Tuesday, March 11, 2014
Two incumbent school board members in School Administrative District 51 face challengers in June 12 elections in Cumberland and North Yarmouth.
SCHOOL BUDGET HEARING, COMMUNITY VOTE JUNE 7
The Board of Directors of School Administrative District 51, made up of Cumberland and North Yarmouth, will hold a public hearing and community vote June 7 on a proposed $30.4 million spending plan for the 2012-13 school year.
The proposed budget is up $1.5 million, 5.3 percent, over current spending, said Todd Nicholson, finance committee chairman. The meeting will begin at 7 p.m. at Greely High School.
About two-thirds of the budget increase covers contractual salary and benefit increases and a more than $500,000 reduction in federal funding, Nicholson said in a message to residents.
The rest is earmarked to help the district implement a new teacher-evaluation system, improve technology and enhance professional development.
Each town will hold a referendum on the proposed budget during the June 12 primary elections.
In Cumberland, Karen Campbell is being challenged in her bid for a second three-year term on the board by former Town Council member Jeff Porter.
In North Yarmouth, Todd Nicholson is being challenged in his bid for a second term on the board by former town selectman and school board member Jim Moulton.
The district has a 10-member board of directors and about 2,000 students who attend Mabel Wilson Elementary School, Greely Middle School and Greely High School in Cumberland, and North Yarmouth Memorial School.
Campbell, 50, is a married stay-at-home mom whose three children attend district schools. A former human resources administrator, she has a bachelor's degree from Stonehill College in Easton, Mass., and a master's degree from the University of Texas at San Antonio, both in business administration.
Campbell is the board's vice chairwoman, having served on the finance, strategic planning, negotiating, communications and policy subcommittees. She's seeking a second term because, "after three years on the board, I feel I understand the complexities of running a school district."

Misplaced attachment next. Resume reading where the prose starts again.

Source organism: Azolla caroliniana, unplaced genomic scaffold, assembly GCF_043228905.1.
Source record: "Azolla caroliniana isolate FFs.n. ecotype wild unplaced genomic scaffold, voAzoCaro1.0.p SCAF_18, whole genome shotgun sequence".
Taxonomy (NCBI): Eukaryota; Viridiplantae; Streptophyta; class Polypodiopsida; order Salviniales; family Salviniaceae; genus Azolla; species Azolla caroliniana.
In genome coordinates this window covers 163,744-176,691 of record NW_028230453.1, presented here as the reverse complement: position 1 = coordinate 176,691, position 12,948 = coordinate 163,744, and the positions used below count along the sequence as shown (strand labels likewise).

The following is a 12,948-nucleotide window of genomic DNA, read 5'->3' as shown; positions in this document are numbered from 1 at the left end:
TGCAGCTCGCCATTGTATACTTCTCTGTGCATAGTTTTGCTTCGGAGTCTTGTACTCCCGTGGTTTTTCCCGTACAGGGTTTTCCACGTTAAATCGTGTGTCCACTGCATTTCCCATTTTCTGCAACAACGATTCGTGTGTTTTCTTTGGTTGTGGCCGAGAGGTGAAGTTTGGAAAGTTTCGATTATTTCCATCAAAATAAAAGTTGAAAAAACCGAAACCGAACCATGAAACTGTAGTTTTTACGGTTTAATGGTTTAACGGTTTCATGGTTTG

Campbell said the board is at a critical point in deciding what to do with the aging North Yarmouth Memorial School and developing a strategic plan for the district. With reductions in state and federal funding, more responsibility is placed on local communities, she said.
Porter, 46, is married and has five children passing through district schools. He has a bachelor's degree in political science from the University of Southern Maine and is director of the U.S. Export Assistance Center in Portland. He used to work for former U.S. Sen. George Mitchell.
Porter served four three-year terms on the Town Council, ending in June 2011. During that time he was chairman three years, on the finance committee seven years and a member of the recreation, housing and Greely Middle School building committees.
Declining enrollment is the biggest challenge facing the district, Porter said, noting that SAD 51 was designed to serve as many as 2,400 students and enrollment is projected to drop to 1,700 without significant intervention.
"We will not be able to have the high quality school system that we enjoy if we continue to lose student population," Porter said. He said the town must promote development to attract more businesses and families, consider enrolling foreign tuition students and increase regionalization to share programs and costs with other districts.
Moulton, 63, operates Jim's Auto Repair on Mill Road, having graduated from the former Southern Maine Vocational Technical Institute. He's married with two grown children and four grandchildren, three of whom will be attending district schools next year.
Moulton was a selectman from 2005 to 2008, a board member from 2002 to 2005, a selectman for several years before that, as well as a zoning board member and a Cumberland County budget advisory committee member.
"I decided it was time to get back in it," Moulton said. "I think in these economic times, we've all got to live within our means. We're down 200 to 300 students and our rising budget doesn't reflect that."
Moulton said he would encourage a more regional approach to purchasing and busing, looking to share costs with other districts. He also would take a close look at hiring practices to see if teachers and educational programs could be shared.
Nicholson, 46, is director of advancement at the Maine Audubon Society and former director of merchandising at L.L.Bean. He has a bachelor's degree in economics from Colby College and a master's degree in American and New England studies from USM.
He's married with three children who attend district schools. He's seeking a second term on the board because "it takes a while to understand the whole process. I feel the job would be half done if I didn't seek a second term."
Nicholson said he's looking forward to the district's continued work on a new teacher evaluation system that's designed to improve teacher practice and student performance.
"It's really quite complicated," Nicholson said. "It would be great if we could be a leader in the state on this."
Staff Writer Kelley Bouchard can be contacted at 791-6328 or at: email@example.com